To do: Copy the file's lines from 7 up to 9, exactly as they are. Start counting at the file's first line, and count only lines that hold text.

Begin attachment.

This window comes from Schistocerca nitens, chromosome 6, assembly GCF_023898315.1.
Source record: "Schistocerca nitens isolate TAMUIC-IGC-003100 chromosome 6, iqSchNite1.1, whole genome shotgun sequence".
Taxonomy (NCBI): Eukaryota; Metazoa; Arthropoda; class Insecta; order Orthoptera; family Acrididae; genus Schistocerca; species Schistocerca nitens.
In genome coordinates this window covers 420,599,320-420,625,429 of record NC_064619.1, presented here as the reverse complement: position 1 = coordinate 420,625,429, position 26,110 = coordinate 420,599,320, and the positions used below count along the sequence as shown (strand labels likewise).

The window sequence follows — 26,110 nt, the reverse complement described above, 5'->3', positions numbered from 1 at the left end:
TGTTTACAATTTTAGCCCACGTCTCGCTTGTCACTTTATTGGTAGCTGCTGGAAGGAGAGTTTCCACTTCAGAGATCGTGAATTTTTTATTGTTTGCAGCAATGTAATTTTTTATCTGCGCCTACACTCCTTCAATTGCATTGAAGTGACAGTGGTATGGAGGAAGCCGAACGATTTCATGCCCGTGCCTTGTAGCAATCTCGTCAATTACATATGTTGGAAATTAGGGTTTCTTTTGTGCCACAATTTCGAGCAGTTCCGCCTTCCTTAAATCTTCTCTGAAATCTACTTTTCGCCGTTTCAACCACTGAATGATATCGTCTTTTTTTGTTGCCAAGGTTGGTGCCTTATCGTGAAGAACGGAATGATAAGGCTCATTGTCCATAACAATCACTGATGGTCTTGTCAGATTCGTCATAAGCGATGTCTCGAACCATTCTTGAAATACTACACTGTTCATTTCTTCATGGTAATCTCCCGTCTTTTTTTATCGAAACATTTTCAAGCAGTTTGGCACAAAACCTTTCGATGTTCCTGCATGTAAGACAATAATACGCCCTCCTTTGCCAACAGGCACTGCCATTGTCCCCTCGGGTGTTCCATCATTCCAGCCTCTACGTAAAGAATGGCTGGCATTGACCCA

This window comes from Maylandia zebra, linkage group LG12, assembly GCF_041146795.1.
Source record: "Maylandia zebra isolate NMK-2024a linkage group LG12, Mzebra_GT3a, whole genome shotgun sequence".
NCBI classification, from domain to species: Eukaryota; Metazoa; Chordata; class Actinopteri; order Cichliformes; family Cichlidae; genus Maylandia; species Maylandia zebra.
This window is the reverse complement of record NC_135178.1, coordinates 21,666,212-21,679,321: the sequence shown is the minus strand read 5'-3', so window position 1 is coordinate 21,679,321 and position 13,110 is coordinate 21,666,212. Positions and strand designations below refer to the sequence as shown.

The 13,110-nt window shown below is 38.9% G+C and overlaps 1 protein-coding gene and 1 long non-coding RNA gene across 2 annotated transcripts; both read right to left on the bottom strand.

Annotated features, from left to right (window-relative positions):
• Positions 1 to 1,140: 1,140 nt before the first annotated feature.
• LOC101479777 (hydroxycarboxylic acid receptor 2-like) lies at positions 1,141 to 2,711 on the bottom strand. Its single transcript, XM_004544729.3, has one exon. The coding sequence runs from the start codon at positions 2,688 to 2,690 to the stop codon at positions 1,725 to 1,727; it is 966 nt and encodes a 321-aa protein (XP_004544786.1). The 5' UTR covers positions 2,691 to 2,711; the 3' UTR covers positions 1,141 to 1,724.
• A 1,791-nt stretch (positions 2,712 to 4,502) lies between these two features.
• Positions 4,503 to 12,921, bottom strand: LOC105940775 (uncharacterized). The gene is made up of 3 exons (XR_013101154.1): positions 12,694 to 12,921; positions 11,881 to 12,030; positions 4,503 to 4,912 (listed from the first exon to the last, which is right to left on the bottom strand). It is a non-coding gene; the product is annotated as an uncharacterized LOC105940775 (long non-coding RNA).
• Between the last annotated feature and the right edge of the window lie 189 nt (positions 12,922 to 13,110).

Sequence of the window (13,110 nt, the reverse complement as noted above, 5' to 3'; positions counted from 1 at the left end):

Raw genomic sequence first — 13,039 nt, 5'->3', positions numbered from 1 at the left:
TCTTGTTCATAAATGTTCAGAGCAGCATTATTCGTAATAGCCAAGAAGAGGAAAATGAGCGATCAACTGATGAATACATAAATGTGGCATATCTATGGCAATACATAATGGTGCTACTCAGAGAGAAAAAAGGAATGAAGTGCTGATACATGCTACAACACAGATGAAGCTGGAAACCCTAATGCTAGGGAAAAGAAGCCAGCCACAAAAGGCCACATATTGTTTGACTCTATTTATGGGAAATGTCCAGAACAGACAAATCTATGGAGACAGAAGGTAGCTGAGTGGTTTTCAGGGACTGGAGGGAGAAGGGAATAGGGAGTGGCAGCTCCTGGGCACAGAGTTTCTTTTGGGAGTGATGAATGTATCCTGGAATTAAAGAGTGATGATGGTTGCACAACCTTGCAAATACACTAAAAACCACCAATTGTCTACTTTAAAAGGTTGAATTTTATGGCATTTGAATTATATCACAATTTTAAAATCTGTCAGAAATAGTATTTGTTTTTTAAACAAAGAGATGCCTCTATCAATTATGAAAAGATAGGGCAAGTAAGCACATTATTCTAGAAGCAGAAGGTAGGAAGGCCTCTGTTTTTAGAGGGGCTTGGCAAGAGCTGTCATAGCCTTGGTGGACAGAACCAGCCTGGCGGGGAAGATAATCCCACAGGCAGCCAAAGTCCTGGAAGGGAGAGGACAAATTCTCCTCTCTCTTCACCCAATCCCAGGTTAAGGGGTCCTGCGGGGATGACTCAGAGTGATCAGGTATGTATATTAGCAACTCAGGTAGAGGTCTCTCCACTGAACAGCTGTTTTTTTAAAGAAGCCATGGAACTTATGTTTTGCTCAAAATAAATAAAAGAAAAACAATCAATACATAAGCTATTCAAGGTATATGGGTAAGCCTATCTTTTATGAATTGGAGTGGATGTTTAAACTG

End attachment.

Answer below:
This window comes from Maylandia zebra, linkage group LG12, assembly GCF_041146795.1.
Source record: "Maylandia zebra isolate NMK-2024a linkage group LG12, Mzebra_GT3a, whole genome shotgun sequence".
NCBI classification, from domain to species: Eukaryota; Metazoa; Chordata; class Actinopteri; order Cichliformes; family Cichlidae; genus Maylandia; species Maylandia zebra.